news Friday, July 24, 2015 - 05:30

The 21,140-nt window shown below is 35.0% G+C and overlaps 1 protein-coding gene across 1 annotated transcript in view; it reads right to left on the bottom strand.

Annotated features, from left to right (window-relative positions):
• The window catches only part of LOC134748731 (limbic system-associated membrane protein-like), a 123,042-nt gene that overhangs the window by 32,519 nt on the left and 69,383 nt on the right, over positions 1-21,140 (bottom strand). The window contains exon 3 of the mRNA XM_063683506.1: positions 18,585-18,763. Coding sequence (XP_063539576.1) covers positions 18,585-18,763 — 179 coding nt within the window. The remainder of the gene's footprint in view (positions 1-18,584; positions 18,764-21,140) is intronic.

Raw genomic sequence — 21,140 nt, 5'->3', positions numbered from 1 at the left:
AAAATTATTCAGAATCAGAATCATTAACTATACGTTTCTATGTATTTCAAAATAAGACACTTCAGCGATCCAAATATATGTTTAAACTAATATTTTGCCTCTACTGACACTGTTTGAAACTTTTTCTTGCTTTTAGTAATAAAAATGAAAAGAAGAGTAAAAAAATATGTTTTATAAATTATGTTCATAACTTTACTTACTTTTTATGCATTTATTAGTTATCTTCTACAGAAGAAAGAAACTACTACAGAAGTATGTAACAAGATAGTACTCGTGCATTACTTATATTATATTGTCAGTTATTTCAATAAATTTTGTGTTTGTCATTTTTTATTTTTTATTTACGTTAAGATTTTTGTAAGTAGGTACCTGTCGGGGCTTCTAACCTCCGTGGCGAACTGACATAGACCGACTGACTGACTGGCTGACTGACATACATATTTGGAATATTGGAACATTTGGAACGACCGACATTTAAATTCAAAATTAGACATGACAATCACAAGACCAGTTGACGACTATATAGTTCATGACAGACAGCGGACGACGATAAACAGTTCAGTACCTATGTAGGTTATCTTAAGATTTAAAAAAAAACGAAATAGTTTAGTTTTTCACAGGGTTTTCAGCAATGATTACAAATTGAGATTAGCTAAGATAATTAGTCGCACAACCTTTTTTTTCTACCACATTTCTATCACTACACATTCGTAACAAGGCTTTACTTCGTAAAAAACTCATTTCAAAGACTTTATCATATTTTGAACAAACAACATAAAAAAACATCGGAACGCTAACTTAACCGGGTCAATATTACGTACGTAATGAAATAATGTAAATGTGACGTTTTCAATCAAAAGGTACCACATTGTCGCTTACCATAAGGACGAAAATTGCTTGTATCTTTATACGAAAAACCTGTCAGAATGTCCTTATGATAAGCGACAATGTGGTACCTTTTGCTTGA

Less than a month after "world class" roads in Bengaluru’s Central Business District (CBD) revamped under a Tender Sure project (Specifications for Urban Road Extension) was inaugurated, the condition of the stretch reflects the apathetic attitude of both the government and citizens towards public property.    Tender Sure project has been controversial and expensive. Many including The News Minute have questioned whether the stretch with pavements almost the same size as roads will serve its purpose. But that’s beyond the point now. The construction is over and the stretch looks admirable, but the way it is being maintained makes us ask: Does Bengaluru even deserve an international road? The News Minute took a walk on the stretch from Museum Road to the LIC building, and this is what we found.  There are several gaping holes on the pavements, and work on the newly inaugurated road hardly seems to be anywhere near completion. When TNM asked one of the workers about it, he said the holes were dug up for laying pipes. However, this specific pit has been open for several days now.      The stretch in the Central Business District is pock marked with many such cavities.      The road, which has been developed for an estimated Rs 200 crore, is dotted with dustbins for dry and wet waste. But why go searching for a dustbin, right Bengalureans?       Below is the photograph of some garbage dumped on the pavement beside India Garage.     To name a few, we found paan masala packets, toffee wrappers, cigarette butts and covers, pieces of clothes, slippers, glass, paper cups, straws, plastic bottles... the list is long.   Even the flower beds that were supposed to add a touch of elegance are being used as dumping places at many corners.     Balaji, a Class 8 student, frequently uses the stretch while commuting to and from school. "I feel bad about the condition of the roads here. It is our responsibility to keep it clean," he says.   Balaji   Pankaj, who runs a paan shop in the area, recently shifted from Chandigarh to Bengaluru. Though he has installed a dustbin near his store, he still sees how people litter unnecessarily outside his shop. "Mostly educated people come to the shop and yet they litter," he says.    Pankaj   "Seeing garbage scattered all over is an unpleasant sight, but some people are too lazy to look for dustbins," says Harsh, a student of St Joseph's college.    Harsh (left)   Ramana has been working as watchman in the Stracey Memorial High School on St. Mark's Road for 15 years now. He says that the condition of roads has vastly improved now. As for littering, "I never allow the school children to throw anything on the road. It is good that people do not litter in the centre of the pavements," he says.    Ramana   Quite true. Some just dump on the sides.   Here are a few paper cups strewn outside the Volkswagen showroom.     Some who don't have anything to trash on the road, contribute by making graffitis with paan spit.      Some bollards placed on the footpaths had gone missing ahead of the inauguration. Though some BBMP officials claimed that the bollards were probably being stolen as granite fetched a good sum in the market, some people said that speeding bikes ended up breaking or damaging the structures.      And lastly, the drivers. The less said, the better.        All images source: The News Minute      
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